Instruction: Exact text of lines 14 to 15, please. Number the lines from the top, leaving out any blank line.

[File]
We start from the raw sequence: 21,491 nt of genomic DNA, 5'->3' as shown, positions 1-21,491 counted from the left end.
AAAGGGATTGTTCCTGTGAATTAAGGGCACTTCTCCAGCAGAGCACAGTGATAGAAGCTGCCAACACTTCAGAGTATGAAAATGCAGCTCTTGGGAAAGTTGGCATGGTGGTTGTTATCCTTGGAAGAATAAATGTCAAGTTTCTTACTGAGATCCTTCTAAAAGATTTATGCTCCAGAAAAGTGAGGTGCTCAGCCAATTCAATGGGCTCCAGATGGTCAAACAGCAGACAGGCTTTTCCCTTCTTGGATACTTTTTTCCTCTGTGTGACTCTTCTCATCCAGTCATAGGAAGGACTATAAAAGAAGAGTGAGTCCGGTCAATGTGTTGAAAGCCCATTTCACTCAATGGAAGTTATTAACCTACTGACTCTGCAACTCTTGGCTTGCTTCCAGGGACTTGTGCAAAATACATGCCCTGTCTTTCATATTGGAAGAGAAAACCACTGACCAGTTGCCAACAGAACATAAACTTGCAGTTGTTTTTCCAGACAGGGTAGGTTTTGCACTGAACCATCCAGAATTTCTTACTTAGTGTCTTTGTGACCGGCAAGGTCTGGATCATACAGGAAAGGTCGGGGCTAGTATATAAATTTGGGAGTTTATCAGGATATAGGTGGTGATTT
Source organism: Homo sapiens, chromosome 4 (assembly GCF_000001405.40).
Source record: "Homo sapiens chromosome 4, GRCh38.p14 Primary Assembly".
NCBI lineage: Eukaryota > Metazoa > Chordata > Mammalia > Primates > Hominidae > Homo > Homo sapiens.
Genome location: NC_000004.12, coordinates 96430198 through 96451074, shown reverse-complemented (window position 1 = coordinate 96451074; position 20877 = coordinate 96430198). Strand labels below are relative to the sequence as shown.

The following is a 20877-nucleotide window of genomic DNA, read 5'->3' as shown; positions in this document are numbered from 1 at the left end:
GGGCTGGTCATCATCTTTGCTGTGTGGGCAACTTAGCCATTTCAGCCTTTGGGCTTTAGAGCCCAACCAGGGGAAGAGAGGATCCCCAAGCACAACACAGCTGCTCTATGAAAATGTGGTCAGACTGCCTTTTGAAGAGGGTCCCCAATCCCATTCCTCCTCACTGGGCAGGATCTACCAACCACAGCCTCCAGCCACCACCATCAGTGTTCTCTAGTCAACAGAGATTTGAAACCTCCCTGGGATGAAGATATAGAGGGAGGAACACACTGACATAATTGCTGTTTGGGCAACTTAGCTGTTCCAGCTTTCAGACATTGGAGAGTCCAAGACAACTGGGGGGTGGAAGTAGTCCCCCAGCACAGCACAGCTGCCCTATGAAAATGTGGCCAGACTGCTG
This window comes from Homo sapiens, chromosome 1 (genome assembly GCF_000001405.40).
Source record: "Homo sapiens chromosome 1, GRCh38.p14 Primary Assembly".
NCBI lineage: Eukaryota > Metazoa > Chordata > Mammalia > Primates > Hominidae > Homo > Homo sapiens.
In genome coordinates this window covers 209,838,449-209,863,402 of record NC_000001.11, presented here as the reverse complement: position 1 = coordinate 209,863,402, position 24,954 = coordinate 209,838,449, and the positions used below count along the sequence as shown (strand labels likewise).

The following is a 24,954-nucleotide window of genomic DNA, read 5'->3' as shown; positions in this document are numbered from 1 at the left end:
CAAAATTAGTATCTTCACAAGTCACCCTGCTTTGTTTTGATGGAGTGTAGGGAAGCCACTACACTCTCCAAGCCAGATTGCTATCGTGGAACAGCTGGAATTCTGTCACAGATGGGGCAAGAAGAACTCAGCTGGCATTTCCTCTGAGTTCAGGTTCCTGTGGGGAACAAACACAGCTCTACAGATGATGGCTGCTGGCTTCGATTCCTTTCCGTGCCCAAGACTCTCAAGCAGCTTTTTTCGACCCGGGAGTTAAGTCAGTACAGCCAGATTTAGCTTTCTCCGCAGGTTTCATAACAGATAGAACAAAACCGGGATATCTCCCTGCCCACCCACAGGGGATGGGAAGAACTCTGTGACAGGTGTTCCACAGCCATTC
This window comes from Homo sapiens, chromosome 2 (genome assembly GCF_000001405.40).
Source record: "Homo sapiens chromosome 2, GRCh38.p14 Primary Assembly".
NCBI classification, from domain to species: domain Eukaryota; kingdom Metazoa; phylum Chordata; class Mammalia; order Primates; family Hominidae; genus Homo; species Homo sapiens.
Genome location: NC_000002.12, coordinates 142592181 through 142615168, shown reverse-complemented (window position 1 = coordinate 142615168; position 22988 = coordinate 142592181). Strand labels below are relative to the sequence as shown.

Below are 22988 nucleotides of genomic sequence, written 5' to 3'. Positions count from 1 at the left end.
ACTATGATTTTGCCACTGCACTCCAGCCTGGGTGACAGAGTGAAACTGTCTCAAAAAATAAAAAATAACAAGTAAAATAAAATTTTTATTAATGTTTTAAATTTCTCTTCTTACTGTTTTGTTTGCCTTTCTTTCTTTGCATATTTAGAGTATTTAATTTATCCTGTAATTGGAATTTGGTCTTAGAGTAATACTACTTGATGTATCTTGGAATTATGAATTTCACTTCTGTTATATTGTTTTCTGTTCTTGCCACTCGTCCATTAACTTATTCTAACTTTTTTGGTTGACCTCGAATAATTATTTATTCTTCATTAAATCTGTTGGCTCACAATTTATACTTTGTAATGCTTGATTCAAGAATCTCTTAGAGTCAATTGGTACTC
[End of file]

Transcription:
CAAAATTAGTATCTTCACAAGTCACCCTGCTTTGTTTTGATGGAGTGTAGGGAAGCCACTACACTCTCCAAGCCAGATTGCTATCGTGGAACAGCTGGAATTCTGTCACAGATGGGGCAAGAAGAACTCAGCTGGCATTTCCTCTGAGTTCAGGTTCCTGTGGGGAACAAACACAGCTCTACAGATGATGGCTGCTGGCTTCGATTCCTTTCCGTGCCCAAGACTCTCAAGCAGCTTTTTTCGACCCGGGAGTTAAGTCAGTACAGCCAGATTTAGCTTTCTCCGCAGGTTTCATAACAGATAGAACAAAACCGGGATATCTCCCTGCCCACCCACAGGGGATGGGAAGAACTCTGTGACAGGTGTTCCACAGCCATTC
This window comes from Homo sapiens, chromosome 2 (genome assembly GCF_000001405.40).